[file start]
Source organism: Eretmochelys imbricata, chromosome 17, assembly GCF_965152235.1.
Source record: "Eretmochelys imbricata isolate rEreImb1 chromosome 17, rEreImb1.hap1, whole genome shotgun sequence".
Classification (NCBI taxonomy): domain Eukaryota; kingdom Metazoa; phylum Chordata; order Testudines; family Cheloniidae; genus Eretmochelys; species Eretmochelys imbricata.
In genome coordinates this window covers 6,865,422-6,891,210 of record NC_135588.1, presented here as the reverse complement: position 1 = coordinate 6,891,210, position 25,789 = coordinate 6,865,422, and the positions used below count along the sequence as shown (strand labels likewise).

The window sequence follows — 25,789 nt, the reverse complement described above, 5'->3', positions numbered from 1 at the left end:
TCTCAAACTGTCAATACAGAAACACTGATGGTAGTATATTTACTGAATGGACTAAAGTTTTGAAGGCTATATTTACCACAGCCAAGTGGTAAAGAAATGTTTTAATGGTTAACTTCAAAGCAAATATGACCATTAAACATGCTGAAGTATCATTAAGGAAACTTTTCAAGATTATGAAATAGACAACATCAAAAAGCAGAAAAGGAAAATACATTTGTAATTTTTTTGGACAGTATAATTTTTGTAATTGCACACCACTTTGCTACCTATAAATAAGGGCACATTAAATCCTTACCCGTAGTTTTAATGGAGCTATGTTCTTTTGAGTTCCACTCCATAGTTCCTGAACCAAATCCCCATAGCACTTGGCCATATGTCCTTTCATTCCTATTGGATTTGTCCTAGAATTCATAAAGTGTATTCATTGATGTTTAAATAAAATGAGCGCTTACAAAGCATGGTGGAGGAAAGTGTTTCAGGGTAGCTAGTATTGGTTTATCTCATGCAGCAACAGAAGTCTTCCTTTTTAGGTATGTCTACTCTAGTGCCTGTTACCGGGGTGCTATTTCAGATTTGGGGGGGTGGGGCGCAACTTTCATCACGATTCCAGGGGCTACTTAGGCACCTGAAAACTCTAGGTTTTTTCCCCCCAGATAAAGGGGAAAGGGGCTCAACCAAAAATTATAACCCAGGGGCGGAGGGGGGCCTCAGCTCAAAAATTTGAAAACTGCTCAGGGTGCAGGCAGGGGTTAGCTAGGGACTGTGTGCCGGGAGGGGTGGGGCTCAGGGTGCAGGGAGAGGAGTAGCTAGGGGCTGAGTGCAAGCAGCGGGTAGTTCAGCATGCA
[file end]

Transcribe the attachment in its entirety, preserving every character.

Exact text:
Source organism: Eretmochelys imbricata, chromosome 17, assembly GCF_965152235.1.
Source record: "Eretmochelys imbricata isolate rEreImb1 chromosome 17, rEreImb1.hap1, whole genome shotgun sequence".
Classification (NCBI taxonomy): domain Eukaryota; kingdom Metazoa; phylum Chordata; order Testudines; family Cheloniidae; genus Eretmochelys; species Eretmochelys imbricata.
In genome coordinates this window covers 6,865,422-6,891,210 of record NC_135588.1, presented here as the reverse complement: position 1 = coordinate 6,891,210, position 25,789 = coordinate 6,865,422, and the positions used below count along the sequence as shown (strand labels likewise).

The window sequence follows — 25,789 nt, the reverse complement described above, 5'->3', positions numbered from 1 at the left end:
TCTCAAACTGTCAATACAGAAACACTGATGGTAGTATATTTACTGAATGGACTAAAGTTTTGAAGGCTATATTTACCACAGCCAAGTGGTAAAGAAATGTTTTAATGGTTAACTTCAAAGCAAATATGACCATTAAACATGCTGAAGTATCATTAAGGAAACTTTTCAAGATTATGAAATAGACAACATCAAAAAGCAGAAAAGGAAAATACATTTGTAATTTTTTTGGACAGTATAATTTTTGTAATTGCACACCACTTTGCTACCTATAAATAAGGGCACATTAAATCCTTACCCGTAGTTTTAATGGAGCTATGTTCTTTTGAGTTCCACTCCATAGTTCCTGAACCAAATCCCCATAGCACTTGGCCATATGTCCTTTCATTCCTATTGGATTTGTCCTAGAATTCATAAAGTGTATTCATTGATGTTTAAATAAAATGAGCGCTTACAAAGCATGGTGGAGGAAAGTGTTTCAGGGTAGCTAGTATTGGTTTATCTCATGCAGCAACAGAAGTCTTCCTTTTTAGGTATGTCTACTCTAGTGCCTGTTACCGGGGTGCTATTTCAGATTTGGGGGGGTGGGGCGCAACTTTCATCACGATTCCAGGGGCTACTTAGGCACCTGAAAACTCTAGGTTTTTTCCCCCCAGATAAAGGGGAAAGGGGCTCAACCAAAAATTATAACCCAGGGGCGGAGGGGGGCCTCAGCTCAAAAATTTGAAAACTGCTCAGGGTGCAGGCAGGGGTTAGCTAGGGACTGTGTGCCGGGAGGGGTGGGGCTCAGGGTGCAGGGAGAGGAGTAGCTAGGGGCTGAGTGCAAGCAGCGGGTAGTTCAGCATGCA